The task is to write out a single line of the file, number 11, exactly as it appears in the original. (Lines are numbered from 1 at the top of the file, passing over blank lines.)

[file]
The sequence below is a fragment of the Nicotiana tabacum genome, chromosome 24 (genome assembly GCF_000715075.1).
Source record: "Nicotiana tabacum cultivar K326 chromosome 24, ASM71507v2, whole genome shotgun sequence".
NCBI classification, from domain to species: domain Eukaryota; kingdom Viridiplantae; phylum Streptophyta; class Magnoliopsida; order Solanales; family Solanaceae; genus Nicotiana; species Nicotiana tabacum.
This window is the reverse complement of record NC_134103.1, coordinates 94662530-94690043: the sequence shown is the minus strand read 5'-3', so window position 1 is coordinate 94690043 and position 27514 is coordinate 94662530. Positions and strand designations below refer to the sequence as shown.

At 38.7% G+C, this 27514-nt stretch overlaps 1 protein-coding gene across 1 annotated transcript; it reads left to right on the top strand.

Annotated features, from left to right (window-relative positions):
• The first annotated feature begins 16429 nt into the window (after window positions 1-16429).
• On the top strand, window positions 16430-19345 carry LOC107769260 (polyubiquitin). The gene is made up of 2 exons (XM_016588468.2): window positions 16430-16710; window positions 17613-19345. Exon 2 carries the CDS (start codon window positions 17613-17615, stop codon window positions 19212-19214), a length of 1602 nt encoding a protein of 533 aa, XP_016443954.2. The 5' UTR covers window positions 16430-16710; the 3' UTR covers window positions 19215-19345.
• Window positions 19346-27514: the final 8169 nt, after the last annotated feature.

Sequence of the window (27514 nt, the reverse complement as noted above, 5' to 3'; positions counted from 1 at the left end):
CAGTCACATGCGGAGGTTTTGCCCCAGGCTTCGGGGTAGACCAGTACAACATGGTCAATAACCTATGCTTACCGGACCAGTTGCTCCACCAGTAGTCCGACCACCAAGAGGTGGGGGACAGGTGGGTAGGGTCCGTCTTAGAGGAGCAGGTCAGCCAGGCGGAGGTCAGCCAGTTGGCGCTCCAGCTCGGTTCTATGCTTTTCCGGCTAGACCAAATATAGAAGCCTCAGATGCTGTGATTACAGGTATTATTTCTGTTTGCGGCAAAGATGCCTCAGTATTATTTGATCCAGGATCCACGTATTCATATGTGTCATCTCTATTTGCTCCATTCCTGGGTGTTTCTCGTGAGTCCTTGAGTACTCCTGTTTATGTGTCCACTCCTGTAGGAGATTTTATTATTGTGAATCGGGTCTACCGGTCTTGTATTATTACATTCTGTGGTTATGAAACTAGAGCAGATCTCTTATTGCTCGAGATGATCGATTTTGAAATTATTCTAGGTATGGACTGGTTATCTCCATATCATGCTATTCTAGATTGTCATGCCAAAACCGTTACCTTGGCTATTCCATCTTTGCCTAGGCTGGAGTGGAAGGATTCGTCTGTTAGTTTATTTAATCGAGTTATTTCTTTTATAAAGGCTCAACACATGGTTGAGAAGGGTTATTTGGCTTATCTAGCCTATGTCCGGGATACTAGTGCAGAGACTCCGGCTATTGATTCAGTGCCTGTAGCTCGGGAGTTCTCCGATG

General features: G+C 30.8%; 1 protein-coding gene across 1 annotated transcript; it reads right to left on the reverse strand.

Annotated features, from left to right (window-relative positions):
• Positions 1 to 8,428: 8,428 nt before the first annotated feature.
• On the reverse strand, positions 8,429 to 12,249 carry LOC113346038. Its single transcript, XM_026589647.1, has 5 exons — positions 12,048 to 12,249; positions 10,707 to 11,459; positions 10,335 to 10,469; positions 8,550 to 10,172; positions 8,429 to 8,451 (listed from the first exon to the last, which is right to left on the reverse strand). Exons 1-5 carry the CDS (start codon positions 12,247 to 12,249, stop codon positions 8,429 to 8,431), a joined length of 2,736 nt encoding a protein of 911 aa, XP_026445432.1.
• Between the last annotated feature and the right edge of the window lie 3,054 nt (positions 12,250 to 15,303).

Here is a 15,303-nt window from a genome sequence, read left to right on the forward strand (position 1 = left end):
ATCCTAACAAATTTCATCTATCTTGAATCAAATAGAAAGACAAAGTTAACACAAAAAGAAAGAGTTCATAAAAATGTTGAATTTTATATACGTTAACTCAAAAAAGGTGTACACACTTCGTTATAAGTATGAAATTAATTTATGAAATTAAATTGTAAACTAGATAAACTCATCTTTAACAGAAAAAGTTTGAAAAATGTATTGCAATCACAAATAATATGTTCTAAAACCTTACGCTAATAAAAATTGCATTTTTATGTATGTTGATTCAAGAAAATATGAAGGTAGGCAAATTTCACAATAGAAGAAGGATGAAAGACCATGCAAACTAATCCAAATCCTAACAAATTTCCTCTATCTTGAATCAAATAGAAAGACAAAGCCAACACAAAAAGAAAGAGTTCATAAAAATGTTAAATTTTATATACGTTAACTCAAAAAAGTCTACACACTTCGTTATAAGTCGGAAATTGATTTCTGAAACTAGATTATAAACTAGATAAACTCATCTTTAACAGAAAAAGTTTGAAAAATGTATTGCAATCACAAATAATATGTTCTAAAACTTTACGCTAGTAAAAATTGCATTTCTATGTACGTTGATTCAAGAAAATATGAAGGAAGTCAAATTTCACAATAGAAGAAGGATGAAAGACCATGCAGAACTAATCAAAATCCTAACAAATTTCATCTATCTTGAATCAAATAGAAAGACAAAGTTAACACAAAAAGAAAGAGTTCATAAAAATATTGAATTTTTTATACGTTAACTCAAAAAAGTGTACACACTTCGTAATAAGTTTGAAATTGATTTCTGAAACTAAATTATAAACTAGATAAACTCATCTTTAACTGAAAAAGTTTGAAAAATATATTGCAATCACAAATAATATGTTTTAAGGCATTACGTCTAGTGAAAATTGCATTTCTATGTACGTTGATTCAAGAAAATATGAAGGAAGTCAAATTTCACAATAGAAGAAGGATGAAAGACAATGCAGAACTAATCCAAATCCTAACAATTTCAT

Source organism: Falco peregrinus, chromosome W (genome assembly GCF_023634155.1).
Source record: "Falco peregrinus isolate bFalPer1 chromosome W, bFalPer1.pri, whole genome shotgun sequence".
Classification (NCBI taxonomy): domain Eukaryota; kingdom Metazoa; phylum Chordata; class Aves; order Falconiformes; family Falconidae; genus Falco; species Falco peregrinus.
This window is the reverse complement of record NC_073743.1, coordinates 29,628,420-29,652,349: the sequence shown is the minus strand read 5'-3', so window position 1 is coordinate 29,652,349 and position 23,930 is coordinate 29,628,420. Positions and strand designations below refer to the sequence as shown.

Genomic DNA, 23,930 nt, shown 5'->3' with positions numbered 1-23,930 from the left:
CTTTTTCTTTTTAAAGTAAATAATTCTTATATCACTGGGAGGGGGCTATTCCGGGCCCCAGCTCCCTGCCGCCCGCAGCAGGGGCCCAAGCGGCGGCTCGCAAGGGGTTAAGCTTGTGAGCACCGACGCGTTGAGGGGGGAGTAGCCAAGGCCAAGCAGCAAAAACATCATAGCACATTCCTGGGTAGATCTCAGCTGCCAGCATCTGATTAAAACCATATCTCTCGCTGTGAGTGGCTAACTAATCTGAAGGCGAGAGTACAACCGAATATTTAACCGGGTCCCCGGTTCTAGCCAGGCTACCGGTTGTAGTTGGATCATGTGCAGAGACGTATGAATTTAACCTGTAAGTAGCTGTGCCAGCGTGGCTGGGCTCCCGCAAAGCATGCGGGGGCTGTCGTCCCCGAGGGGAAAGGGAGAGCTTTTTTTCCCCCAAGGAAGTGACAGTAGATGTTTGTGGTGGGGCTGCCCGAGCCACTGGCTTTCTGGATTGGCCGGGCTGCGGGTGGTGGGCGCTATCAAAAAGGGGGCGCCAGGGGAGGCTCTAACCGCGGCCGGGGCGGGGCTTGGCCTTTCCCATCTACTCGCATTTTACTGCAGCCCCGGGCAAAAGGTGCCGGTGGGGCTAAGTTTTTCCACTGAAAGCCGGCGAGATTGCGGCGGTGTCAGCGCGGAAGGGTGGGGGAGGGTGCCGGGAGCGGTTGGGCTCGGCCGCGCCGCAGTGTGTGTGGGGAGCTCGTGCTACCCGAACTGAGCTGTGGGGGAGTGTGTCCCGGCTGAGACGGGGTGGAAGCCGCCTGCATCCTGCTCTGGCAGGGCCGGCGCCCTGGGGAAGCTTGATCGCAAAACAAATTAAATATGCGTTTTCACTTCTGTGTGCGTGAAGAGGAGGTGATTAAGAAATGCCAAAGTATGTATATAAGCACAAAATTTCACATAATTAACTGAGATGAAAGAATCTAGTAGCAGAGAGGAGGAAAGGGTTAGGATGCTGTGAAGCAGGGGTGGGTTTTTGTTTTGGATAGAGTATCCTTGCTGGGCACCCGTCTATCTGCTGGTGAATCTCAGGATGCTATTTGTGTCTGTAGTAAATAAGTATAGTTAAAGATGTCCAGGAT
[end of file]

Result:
CAGTCACATGCGGAGGTTTTGCCCCAGGCTTCGGGGTAGACCAGTACAACATGGTCAATAACCTATGCTTACCGGACCAGTTGCTCCACCAGTAGTCCGACCACCAAGAGGTGGGGGACAGGTGGGTAGGGTCCGTCTTAGAGGAGCAGGTCAGCCAGGCGGAGGTCAGCCAGTTGGCGCTCCAGCTCGGTTCTATGCTTTTCCGGCTAGACCAAATATAGAAGCCTCAGATGCTGTGATTACAGGTATTATTTCTGTTTGCGGCAAAGATGCCTCAGTATTATTTGATCCAGGATCCACGTATTCATATGTGTCATCTCTATTTGCTCCATTCCTGGGTGTTTCTCGTGAGTCCTTGAGTACTCCTGTTTATGTGTCCACTCCTGTAGGAGATTTTATTATTGTGAATCGGGTCTACCGGTCTTGTATTATTACATTCTGTGGTTATGAAACTAGAGCAGATCTCTTATTGCTCGAGATGATCGATTTTGAAATTATTCTAGGTATGGACTGGTTATCTCCATATCATGCTATTCTAGATTGTCATGCCAAAACCGTTACCTTGGCTATTCCATCTTTGCCTAGGCTGGAGTGGAAGGATTCGTCTGTTAGTTTATTTAATCGAGTTATTTCTTTTATAAAGGCTCAACACATGGTTGAGAAGGGTTATTTGGCTTATCTAGCCTATGTCCGGGATACTAGTGCAGAGACTCCGGCTATTGATTCAGTGCCTGTAGCTCGGGAGTTCTCCGATG